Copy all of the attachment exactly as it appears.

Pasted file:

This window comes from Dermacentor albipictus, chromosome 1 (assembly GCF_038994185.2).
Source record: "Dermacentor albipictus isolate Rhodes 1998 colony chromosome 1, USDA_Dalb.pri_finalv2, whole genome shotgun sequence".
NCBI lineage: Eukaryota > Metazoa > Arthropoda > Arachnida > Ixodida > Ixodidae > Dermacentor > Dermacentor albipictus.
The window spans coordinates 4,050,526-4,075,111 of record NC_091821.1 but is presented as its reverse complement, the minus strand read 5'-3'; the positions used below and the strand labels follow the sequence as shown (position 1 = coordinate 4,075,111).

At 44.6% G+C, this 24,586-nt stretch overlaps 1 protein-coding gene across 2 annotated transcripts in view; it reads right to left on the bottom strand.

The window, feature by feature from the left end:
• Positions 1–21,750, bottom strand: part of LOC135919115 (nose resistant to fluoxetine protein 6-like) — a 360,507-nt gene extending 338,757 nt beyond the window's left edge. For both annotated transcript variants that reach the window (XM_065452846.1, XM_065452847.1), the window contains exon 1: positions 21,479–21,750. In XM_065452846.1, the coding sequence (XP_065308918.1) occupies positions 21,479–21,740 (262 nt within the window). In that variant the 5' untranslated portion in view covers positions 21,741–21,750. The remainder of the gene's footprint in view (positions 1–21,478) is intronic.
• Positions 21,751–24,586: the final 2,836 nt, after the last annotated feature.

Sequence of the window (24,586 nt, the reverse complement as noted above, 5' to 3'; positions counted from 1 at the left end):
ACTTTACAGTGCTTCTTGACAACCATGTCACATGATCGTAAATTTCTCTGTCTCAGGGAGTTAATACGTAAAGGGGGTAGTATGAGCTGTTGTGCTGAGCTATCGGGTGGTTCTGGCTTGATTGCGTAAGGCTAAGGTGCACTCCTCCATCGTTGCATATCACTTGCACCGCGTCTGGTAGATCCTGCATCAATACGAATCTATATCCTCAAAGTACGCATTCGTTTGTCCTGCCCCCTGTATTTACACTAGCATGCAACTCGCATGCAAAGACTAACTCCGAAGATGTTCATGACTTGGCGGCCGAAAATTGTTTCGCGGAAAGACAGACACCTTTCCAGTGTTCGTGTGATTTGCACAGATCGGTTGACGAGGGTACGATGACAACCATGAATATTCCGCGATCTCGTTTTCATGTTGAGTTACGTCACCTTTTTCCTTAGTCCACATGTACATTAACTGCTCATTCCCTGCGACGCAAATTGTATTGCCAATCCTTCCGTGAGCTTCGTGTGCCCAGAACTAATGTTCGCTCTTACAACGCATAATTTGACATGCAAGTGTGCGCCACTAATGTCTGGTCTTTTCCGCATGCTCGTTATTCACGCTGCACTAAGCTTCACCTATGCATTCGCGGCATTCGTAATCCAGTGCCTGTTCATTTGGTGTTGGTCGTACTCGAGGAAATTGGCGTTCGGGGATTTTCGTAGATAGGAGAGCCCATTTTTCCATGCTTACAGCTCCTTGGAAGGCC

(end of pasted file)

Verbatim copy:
This window comes from Dermacentor albipictus, chromosome 1 (assembly GCF_038994185.2).
Source record: "Dermacentor albipictus isolate Rhodes 1998 colony chromosome 1, USDA_Dalb.pri_finalv2, whole genome shotgun sequence".
NCBI lineage: Eukaryota > Metazoa > Arthropoda > Arachnida > Ixodida > Ixodidae > Dermacentor > Dermacentor albipictus.
The window spans coordinates 4,050,526-4,075,111 of record NC_091821.1 but is presented as its reverse complement, the minus strand read 5'-3'; the positions used below and the strand labels follow the sequence as shown (position 1 = coordinate 4,075,111).

At 44.6% G+C, this 24,586-nt stretch overlaps 1 protein-coding gene across 2 annotated transcripts in view; it reads right to left on the bottom strand.

The window, feature by feature from the left end:
• Positions 1–21,750, bottom strand: part of LOC135919115 (nose resistant to fluoxetine protein 6-like) — a 360,507-nt gene extending 338,757 nt beyond the window's left edge. For both annotated transcript variants that reach the window (XM_065452846.1, XM_065452847.1), the window contains exon 1: positions 21,479–21,750. In XM_065452846.1, the coding sequence (XP_065308918.1) occupies positions 21,479–21,740 (262 nt within the window). In that variant the 5' untranslated portion in view covers positions 21,741–21,750. The remainder of the gene's footprint in view (positions 1–21,478) is intronic.
• Positions 21,751–24,586: the final 2,836 nt, after the last annotated feature.

Sequence of the window (24,586 nt, the reverse complement as noted above, 5' to 3'; positions counted from 1 at the left end):
ACTTTACAGTGCTTCTTGACAACCATGTCACATGATCGTAAATTTCTCTGTCTCAGGGAGTTAATACGTAAAGGGGGTAGTATGAGCTGTTGTGCTGAGCTATCGGGTGGTTCTGGCTTGATTGCGTAAGGCTAAGGTGCACTCCTCCATCGTTGCATATCACTTGCACCGCGTCTGGTAGATCCTGCATCAATACGAATCTATATCCTCAAAGTACGCATTCGTTTGTCCTGCCCCCTGTATTTACACTAGCATGCAACTCGCATGCAAAGACTAACTCCGAAGATGTTCATGACTTGGCGGCCGAAAATTGTTTCGCGGAAAGACAGACACCTTTCCAGTGTTCGTGTGATTTGCACAGATCGGTTGACGAGGGTACGATGACAACCATGAATATTCCGCGATCTCGTTTTCATGTTGAGTTACGTCACCTTTTTCCTTAGTCCACATGTACATTAACTGCTCATTCCCTGCGACGCAAATTGTATTGCCAATCCTTCCGTGAGCTTCGTGTGCCCAGAACTAATGTTCGCTCTTACAACGCATAATTTGACATGCAAGTGTGCGCCACTAATGTCTGGTCTTTTCCGCATGCTCGTTATTCACGCTGCACTAAGCTTCACCTATGCATTCGCGGCATTCGTAATCCAGTGCCTGTTCATTTGGTGTTGGTCGTACTCGAGGAAATTGGCGTTCGGGGATTTTCGTAGATAGGAGAGCCCATTTTTCCATGCTTACAGCTCCTTGGAAGGCC